TORONTO — The world's airlines are ready to sharply increase the maximum amount paid to passengers in the event of injury or loss of life from the present outdated levels, the International Air Transport Assn. said.
An agreement in principle signed by 67 carriers in Washington last weekend aims to head off large payouts such as the multimillion-dollar awards in the case of the 1988 bombing of Pan Am Flight 107 over Lockerbie, Scotland.
Under the agreement, the international passenger liability limit--the maximum amount airlines can be compelled to pay in the event of injury or loss of life--would rise to about $382,000. The new maximum would probably take effect in 1996.
"There is no doubt about it: The customers want an agreement, the consumers associations around the world have been supporting it very strongly," Pierre Jeanniot, a former Air Canada president, told a news briefing Monday.
The current liability system for international air travel, which originated with the 1929 Warsaw Convention, is a patchwork of caps, varying by country from $10,000 to $153,000.
Japan accepts no limit for passengers of Japanese airlines. But most countries use a $75,000 limit adopted in 1966.
The proposed maximum applies only to international travel. In many countries, there is no limit on claims arising from domestic accidents.
Even with the outdated international caps, the courts can still award additional damages if they find that willful misconduct by the airline contributed to an accident, IATA officials said. Hence the massive awards from U.S. courts in the bombing of Pan Am Flight 107. The most recent award in that case was $19 million.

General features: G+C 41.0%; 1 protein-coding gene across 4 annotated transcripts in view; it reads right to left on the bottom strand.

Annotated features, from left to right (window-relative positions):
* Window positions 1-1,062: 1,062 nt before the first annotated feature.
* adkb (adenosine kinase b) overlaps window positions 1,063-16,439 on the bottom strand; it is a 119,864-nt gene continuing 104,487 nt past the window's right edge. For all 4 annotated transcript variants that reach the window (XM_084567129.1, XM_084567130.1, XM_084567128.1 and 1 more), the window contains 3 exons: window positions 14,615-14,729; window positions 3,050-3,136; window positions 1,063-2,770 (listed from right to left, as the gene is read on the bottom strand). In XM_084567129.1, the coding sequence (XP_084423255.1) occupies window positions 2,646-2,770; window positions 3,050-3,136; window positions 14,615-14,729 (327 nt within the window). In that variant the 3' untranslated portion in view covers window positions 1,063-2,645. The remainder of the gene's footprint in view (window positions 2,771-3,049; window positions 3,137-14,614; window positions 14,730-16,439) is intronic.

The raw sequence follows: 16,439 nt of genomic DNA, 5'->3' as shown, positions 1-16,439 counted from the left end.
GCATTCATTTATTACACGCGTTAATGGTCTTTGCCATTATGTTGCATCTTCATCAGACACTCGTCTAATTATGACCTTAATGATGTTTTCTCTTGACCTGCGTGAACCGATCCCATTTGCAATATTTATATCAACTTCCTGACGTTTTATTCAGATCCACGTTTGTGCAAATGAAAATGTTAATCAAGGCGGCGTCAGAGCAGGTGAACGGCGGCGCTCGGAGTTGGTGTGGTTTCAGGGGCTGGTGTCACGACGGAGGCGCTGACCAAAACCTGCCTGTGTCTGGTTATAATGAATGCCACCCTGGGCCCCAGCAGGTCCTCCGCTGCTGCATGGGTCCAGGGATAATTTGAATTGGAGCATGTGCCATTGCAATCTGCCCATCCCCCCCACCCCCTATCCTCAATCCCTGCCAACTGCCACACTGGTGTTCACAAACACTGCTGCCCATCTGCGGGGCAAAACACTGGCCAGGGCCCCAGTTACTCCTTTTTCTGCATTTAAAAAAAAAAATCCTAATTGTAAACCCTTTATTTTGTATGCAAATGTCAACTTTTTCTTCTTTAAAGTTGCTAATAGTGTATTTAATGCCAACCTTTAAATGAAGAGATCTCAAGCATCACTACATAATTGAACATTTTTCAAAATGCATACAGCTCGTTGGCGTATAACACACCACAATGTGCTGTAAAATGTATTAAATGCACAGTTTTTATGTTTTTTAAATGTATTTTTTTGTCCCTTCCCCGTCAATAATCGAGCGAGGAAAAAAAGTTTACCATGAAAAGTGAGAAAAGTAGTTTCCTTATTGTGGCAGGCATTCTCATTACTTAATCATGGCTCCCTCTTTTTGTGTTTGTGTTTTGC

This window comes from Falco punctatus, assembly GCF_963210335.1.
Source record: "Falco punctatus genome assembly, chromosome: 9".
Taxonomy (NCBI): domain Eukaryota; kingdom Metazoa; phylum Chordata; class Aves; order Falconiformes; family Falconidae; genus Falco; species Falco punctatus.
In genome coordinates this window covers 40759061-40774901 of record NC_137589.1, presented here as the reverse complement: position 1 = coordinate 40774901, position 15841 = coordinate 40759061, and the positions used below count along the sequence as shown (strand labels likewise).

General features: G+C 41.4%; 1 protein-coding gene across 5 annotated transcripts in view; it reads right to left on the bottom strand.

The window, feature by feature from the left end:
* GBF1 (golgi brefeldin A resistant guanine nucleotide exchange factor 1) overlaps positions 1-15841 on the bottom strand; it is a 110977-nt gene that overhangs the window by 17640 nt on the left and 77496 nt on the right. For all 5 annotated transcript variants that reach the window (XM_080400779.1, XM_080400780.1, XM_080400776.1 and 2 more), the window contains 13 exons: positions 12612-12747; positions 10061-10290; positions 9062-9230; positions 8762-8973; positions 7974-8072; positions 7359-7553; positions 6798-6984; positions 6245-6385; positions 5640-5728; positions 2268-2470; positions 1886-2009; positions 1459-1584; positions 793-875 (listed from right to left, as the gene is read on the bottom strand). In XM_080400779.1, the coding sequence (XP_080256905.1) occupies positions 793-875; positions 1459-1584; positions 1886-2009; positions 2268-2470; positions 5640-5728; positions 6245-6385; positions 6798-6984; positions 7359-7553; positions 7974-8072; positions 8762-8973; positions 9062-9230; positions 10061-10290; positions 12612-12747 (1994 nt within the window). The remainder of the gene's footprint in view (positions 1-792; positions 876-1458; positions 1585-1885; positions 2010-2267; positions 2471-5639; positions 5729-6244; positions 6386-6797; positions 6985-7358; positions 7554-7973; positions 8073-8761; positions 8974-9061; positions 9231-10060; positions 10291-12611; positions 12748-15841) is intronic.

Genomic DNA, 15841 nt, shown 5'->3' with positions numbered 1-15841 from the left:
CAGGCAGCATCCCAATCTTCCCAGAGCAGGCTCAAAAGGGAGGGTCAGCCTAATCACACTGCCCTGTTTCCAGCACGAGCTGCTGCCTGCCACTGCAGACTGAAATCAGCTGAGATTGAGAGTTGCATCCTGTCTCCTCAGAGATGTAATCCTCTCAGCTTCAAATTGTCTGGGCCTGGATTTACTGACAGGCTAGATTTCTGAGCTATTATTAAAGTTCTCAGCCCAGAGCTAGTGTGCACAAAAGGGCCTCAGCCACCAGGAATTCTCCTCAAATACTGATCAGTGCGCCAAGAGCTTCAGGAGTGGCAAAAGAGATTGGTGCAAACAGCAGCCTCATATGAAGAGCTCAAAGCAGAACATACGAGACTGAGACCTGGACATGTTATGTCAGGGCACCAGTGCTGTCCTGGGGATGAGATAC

By raising the liability cap, the airlines hope to stop the trend to litigate and reduce the industry's insurance costs. Plaintiffs will be able to get significant compensation more quickly if they do not go to court, said Lorne Clark, the IATA's chief counsel.
Besides setting a higher basic maximum for all countries, the IATA plan--proposed by the United States--would allow for unlimited compensation for proven damages.
The United States is proposing a $1 to $3 surcharge on all international tickets sold in the United States, to be paid into a fund to cover damages in excess of the $382,000 cap.
The legal text of the draft agreement requires approval of the IATA, which will hold its annual meeting Oct. 29-31 in Kuala Lumpur, Malaysia, Jeanniot said. It would then be up to individual countries to ratify the new cap.
With all major European carriers--among others--strongly supporting it, Clark said, the chances of that happening are good, which will put pressure on other countries to follow.